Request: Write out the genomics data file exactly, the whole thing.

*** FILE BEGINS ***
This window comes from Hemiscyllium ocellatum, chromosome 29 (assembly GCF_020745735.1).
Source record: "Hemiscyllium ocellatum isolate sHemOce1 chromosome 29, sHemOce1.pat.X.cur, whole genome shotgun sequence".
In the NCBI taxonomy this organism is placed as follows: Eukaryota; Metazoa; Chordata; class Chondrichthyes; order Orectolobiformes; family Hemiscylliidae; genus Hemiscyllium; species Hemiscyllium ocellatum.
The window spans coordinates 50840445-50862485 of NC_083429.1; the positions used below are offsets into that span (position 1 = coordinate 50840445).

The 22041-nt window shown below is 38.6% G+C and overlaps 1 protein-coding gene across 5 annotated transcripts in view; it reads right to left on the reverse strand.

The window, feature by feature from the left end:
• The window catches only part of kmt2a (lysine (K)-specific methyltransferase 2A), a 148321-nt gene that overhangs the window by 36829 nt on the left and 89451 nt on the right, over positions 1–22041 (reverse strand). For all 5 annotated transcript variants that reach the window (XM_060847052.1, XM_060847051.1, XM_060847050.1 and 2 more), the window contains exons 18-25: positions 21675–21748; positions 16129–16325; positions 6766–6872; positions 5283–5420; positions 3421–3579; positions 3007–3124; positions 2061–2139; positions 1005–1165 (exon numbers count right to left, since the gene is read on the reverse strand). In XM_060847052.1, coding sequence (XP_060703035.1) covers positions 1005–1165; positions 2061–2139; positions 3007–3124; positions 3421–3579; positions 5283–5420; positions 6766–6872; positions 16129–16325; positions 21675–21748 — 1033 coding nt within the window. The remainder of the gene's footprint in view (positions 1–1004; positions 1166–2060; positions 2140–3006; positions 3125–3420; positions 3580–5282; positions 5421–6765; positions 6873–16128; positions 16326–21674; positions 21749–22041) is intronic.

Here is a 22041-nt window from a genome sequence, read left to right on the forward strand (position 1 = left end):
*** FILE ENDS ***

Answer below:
This window comes from Hemiscyllium ocellatum, chromosome 29 (assembly GCF_020745735.1).
Source record: "Hemiscyllium ocellatum isolate sHemOce1 chromosome 29, sHemOce1.pat.X.cur, whole genome shotgun sequence".
In the NCBI taxonomy this organism is placed as follows: Eukaryota; Metazoa; Chordata; class Chondrichthyes; order Orectolobiformes; family Hemiscylliidae; genus Hemiscyllium; species Hemiscyllium ocellatum.
The window spans coordinates 50840445-50862485 of NC_083429.1; the positions used below are offsets into that span (position 1 = coordinate 50840445).

The 22041-nt window shown below is 38.6% G+C and overlaps 1 protein-coding gene across 5 annotated transcripts in view; it reads right to left on the reverse strand.

The window, feature by feature from the left end:
• The window catches only part of kmt2a (lysine (K)-specific methyltransferase 2A), a 148321-nt gene that overhangs the window by 36829 nt on the left and 89451 nt on the right, over positions 1–22041 (reverse strand). For all 5 annotated transcript variants that reach the window (XM_060847052.1, XM_060847051.1, XM_060847050.1 and 2 more), the window contains exons 18-25: positions 21675–21748; positions 16129–16325; positions 6766–6872; positions 5283–5420; positions 3421–3579; positions 3007–3124; positions 2061–2139; positions 1005–1165 (exon numbers count right to left, since the gene is read on the reverse strand). In XM_060847052.1, coding sequence (XP_060703035.1) covers positions 1005–1165; positions 2061–2139; positions 3007–3124; positions 3421–3579; positions 5283–5420; positions 6766–6872; positions 16129–16325; positions 21675–21748 — 1033 coding nt within the window. The remainder of the gene's footprint in view (positions 1–1004; positions 1166–2060; positions 2140–3006; positions 3125–3420; positions 3580–5282; positions 5421–6765; positions 6873–16128; positions 16326–21674; positions 21749–22041) is intronic.

Here is a 22041-nt window from a genome sequence, read left to right on the forward strand (position 1 = left end):